Different size dogs bring different challenges and issues. If you’ve got a little pooch, he’s under your feet and probably getting into things under the bed. If you have a larger dog you have an entire different set of problems.
One big one I get called for a lot is counter surfing. You know when your dog puts his two big front paws up on the counter to see if anything yummy is up there. Or, even better, when he jumps right on top of the counter and/or tables to take a look a sniff and a lick.
Although this is typically a problem for the big guys, those little fur balls can get up there too if they’re properly motivated and have something to climb up on. Just about every dog owner has a story of leaving their lunch on the table for a second or defrosting something for dinner on the counter, and coming back to find only crumbs and paw prints.
Can we really blame our dogs though? It smells so darn good and is so tempting just sitting there unattended.
No, we can’t really blame them but we can train them. If you put in a little time and effort you can teach your dog to leave your countertops alone and respect your wishes to actually be the one eating those scrumptious treats.
The first line of defense is, obviously, not to leave your dog unattended while there are snacks on the counter. Seems like an easy one but so many people just assume their dog will be good. Not me. I say assume that he’s going to try to eat anything that smells yummy to him. He’s a dog and he’s going to do what dogs do. And dogs like to eat things that smell good. So when you can’t supervise your dog you must remove the temptations or keep your dog out of the kitchen.
Puppy proofing is a good management technique but will do very little to actually treat the issue. If you want to be able to trust your dog in the kitchen, then we need to work with him there.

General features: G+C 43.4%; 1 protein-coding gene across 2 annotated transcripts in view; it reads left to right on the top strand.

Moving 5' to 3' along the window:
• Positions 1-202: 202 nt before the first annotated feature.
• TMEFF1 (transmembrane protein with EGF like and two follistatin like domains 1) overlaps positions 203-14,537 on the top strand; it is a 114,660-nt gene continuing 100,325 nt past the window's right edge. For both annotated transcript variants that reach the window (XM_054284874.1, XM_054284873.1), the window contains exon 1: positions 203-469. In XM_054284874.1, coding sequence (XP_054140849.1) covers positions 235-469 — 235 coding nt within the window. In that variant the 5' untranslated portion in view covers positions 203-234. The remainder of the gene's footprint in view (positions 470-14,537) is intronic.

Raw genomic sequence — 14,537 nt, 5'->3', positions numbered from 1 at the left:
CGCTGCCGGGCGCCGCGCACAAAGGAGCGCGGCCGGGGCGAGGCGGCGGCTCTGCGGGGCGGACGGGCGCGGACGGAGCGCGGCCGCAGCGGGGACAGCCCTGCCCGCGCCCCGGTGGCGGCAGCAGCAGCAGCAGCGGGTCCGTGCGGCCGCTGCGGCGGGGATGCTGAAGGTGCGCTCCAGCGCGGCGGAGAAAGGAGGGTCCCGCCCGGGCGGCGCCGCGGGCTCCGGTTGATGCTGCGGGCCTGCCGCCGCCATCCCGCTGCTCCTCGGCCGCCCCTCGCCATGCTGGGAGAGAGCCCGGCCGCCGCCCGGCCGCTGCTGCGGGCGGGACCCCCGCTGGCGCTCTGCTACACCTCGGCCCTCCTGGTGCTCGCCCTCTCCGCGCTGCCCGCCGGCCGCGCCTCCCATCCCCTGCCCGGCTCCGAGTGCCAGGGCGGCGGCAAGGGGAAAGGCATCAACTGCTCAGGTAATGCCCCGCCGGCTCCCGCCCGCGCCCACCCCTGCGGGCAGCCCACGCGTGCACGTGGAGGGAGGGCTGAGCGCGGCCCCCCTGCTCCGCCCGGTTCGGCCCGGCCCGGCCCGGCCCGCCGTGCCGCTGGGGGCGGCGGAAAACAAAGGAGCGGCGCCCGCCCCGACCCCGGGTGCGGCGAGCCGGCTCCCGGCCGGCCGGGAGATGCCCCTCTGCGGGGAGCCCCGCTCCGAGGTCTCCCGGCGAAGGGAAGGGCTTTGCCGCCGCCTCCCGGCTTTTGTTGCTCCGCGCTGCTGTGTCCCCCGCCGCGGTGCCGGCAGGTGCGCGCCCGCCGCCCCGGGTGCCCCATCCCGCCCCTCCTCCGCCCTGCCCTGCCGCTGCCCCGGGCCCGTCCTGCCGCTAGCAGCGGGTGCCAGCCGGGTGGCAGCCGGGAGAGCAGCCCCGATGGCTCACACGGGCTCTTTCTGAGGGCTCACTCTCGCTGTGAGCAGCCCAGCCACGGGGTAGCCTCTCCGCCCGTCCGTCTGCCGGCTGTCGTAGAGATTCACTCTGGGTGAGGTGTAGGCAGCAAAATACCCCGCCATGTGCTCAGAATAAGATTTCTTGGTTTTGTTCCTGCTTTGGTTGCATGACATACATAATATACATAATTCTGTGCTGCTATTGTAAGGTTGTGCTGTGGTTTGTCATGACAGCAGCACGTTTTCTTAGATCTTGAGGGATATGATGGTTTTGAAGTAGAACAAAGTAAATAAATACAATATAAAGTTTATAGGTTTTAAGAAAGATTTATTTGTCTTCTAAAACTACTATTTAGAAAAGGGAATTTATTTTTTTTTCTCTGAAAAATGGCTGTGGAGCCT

You need to teach your dog what’s appropriate in the kitchen and correct any attempt to counter surf. The thing to remember is that the sooner you catch a dog down the path to a specific bad behavior, the easier it is to turn him around and the less you have to do to get him to withdraw. Once your dog has his paws on the counter you can remove him but you’ve taught him nothing.
You need to watch him (maybe even bait him with something yummy smelling on the counter) and watch when he gets that first glimmer in his eye at the counter. Then you give a quick verbal correction (I use a sharp “hey” or ehhh). If you successfully caught him in the beginning of his thought and action process, that might work fine. If not, you should move in between him and the counter (the resource) and walk into his space, backing him up.
Basically, you’re a goalie protecting the counter from your dog, BUT you have to be a calm goalie, moving slowly with confidence. You’re simply communicating to your dog that he does not have access to the kitchen right now. You may have to repeat this a few times. You want to get to the point where you can move aside and your dog has an open path to the counter but doesn’t take it. The real key here is to catch him as early in this thought process as you can.
Teaching an Alternate Behavior
Another thing you can do (or do it in addition to the above technique) is to show your dog exactly what you want him to do in this situation. This works really well if it happens at a regular time, like when you’re making dinner.
Teach your dog to sit/stay or down/stay while you’re in the kitchen making dinner. You first start practicing this when there’s no food on the counter and you’re not busy making a meal. Then, once you’ve shaped the sit/stay with some repetitions you can work on it with some food, then finally while you’re actually cooking
It’s very important to practice this before you really need it and make sure you’re constantly rewarding your dog with some yummy treats for the sit/stay.
Soon whenever you go in the kitchen to cook, your dog will automatically go to his spot – because that’s the most rewarding spot in the house – the place where he gets free delivery for just sitting there. For a dog, it doesn’t get any better than that.